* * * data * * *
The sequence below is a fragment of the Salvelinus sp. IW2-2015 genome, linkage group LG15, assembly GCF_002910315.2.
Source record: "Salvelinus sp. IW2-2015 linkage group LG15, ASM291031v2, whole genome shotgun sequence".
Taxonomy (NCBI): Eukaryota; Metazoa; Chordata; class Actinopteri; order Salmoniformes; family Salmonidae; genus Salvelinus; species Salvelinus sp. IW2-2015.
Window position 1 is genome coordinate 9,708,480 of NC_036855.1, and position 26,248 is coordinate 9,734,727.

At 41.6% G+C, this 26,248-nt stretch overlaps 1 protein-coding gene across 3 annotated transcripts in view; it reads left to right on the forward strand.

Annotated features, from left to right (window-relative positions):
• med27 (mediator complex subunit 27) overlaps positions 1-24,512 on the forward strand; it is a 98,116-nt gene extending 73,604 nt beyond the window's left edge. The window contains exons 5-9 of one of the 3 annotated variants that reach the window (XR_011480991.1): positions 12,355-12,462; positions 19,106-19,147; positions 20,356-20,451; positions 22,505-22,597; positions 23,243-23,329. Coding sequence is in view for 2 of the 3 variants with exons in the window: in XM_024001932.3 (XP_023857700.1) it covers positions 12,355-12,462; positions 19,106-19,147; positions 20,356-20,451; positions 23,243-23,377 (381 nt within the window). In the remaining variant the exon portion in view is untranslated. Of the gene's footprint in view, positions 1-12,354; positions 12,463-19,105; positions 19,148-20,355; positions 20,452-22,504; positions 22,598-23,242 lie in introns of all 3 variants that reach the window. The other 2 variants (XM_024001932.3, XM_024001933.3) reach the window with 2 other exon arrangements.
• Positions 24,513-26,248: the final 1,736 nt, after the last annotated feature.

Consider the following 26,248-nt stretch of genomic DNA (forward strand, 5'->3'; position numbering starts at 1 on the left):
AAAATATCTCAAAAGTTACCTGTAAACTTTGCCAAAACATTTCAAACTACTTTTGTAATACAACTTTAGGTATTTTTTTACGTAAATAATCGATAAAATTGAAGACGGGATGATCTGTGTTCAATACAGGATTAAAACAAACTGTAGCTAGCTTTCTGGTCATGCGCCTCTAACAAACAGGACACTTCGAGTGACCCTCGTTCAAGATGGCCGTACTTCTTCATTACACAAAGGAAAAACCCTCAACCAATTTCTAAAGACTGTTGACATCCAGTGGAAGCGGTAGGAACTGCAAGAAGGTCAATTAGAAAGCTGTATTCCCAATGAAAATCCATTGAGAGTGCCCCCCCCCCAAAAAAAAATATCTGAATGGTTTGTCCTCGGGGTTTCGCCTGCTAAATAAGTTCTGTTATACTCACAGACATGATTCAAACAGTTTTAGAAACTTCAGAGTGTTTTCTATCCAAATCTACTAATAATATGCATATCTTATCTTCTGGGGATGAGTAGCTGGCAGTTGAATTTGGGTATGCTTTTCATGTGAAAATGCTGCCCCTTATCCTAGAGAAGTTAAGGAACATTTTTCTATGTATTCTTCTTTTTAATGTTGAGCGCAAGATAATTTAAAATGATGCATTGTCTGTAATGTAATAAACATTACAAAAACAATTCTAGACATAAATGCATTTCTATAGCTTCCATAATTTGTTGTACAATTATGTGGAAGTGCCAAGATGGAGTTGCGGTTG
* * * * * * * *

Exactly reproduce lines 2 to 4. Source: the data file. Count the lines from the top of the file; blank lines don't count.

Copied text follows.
Source record: "Salvelinus sp. IW2-2015 linkage group LG15, ASM291031v2, whole genome shotgun sequence".
Taxonomy (NCBI): Eukaryota; Metazoa; Chordata; class Actinopteri; order Salmoniformes; family Salmonidae; genus Salvelinus; species Salvelinus sp. IW2-2015.
Window position 1 is genome coordinate 9,708,480 of NC_036855.1, and position 26,248 is coordinate 9,734,727.